Two chemistry professors at the University of Rhode Island and a food safety company may have found a way for packaging to alert consumers that the product inside may be spoiled.
SIRA Technologies created barcodes for use on refrigerated food products that will incorporate an ink that is invisible. That is, until conditions change.
If a package of meat was exposed to warm temperatures for example, the ink will turn red and the barcode will be rendered incapable of transmitting data when scanned.
The University professors developed the polymer that is added to the barcode ink to make it change colour. They began studying thermochromic pigments – those that change colour at certain temperatures – a decade ago.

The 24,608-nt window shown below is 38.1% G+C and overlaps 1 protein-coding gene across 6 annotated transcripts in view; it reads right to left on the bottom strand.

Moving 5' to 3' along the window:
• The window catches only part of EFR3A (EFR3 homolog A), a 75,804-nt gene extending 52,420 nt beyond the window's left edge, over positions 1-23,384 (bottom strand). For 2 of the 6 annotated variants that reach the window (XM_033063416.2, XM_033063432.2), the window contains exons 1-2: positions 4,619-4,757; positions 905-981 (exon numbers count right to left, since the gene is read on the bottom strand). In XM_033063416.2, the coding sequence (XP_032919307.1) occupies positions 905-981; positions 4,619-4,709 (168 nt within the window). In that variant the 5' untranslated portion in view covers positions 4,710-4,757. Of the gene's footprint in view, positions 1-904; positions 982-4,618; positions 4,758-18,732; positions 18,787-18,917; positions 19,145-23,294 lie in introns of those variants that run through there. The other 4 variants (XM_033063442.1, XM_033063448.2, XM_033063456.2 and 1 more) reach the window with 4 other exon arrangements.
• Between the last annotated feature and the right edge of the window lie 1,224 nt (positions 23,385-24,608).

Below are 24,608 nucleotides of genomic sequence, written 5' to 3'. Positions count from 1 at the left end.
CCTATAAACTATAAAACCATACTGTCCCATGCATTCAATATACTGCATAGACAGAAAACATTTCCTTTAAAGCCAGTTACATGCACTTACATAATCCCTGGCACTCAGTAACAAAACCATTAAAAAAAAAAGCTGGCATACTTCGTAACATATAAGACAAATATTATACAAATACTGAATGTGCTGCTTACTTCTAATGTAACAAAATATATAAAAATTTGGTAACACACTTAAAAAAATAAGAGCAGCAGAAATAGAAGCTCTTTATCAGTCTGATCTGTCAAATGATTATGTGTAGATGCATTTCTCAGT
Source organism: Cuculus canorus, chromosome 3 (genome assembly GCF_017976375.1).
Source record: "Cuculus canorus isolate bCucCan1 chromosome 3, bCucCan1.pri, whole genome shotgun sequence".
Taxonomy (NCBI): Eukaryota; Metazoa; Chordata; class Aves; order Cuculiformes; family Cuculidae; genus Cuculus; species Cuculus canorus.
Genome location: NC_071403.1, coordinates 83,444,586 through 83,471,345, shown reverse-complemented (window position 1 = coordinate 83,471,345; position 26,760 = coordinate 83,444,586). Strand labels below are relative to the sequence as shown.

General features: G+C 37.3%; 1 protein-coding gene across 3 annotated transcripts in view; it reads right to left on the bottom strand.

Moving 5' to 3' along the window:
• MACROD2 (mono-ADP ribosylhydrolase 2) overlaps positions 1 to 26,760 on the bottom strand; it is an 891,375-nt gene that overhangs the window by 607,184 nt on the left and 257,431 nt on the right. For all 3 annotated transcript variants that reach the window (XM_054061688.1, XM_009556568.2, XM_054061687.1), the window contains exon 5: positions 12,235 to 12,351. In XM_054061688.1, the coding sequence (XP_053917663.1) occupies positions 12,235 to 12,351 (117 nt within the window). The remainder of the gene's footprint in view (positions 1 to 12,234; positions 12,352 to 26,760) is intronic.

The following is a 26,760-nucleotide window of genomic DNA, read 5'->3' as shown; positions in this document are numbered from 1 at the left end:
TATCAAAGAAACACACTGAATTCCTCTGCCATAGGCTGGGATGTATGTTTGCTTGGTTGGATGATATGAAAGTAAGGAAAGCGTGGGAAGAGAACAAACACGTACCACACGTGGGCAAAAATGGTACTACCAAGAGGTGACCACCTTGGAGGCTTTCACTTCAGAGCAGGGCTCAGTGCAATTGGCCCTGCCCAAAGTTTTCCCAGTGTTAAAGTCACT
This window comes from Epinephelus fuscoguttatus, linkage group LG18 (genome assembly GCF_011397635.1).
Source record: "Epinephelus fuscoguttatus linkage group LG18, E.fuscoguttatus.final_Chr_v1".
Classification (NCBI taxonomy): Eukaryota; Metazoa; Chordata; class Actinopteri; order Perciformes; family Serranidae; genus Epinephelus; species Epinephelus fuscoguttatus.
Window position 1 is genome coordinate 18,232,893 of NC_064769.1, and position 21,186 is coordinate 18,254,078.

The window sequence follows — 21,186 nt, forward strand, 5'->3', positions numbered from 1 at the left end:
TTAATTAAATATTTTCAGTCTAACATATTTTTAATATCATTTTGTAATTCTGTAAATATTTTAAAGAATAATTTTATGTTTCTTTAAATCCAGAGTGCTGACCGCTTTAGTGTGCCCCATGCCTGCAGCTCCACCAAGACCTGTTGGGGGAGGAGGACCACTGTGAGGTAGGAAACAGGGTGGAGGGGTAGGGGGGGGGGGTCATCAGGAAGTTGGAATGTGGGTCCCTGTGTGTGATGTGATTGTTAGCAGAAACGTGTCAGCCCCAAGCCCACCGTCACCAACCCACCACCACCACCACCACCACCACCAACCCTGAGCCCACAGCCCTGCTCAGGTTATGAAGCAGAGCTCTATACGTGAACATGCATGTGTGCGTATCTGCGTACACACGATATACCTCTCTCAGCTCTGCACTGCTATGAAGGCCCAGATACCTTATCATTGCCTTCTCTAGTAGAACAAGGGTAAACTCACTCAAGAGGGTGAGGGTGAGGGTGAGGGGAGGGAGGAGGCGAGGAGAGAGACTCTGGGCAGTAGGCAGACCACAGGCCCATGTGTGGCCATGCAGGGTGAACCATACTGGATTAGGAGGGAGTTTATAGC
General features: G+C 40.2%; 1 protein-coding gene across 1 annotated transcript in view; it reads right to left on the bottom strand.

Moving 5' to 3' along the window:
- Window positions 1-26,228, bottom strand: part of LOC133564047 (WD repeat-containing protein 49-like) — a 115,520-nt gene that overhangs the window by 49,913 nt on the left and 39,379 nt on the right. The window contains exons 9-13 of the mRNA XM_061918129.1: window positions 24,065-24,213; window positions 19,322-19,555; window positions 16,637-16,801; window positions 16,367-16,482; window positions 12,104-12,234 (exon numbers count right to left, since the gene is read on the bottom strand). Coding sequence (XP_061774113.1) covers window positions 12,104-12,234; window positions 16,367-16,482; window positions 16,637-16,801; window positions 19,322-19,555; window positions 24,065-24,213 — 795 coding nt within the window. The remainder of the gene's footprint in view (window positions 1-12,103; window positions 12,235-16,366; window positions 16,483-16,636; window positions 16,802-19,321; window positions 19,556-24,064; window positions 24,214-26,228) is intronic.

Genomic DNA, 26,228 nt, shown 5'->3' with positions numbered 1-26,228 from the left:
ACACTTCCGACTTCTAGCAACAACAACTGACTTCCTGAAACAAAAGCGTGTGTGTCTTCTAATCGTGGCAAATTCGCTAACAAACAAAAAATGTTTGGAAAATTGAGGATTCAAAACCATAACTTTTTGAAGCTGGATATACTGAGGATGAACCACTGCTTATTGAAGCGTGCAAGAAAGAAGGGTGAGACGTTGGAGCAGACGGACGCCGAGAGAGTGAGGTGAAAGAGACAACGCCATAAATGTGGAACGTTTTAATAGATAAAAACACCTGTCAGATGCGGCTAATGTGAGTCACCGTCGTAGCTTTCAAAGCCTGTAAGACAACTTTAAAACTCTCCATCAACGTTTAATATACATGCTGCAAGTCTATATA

It wasn’t until they modified their discovery into an irreversible polymer – one that does not revert to its original colour after changing – that SIRA Technologies took notice.
The researchers say that other thermochromic indicators are commercially available, but that they are expensive and lack the archival feature required by regulatory agencies to track and trace products on a global scale.
They also rely on human examination to judge whether the product has been rendered unsafe for consumption.
The ink is now trademarked and patented as The Food Sentinel System.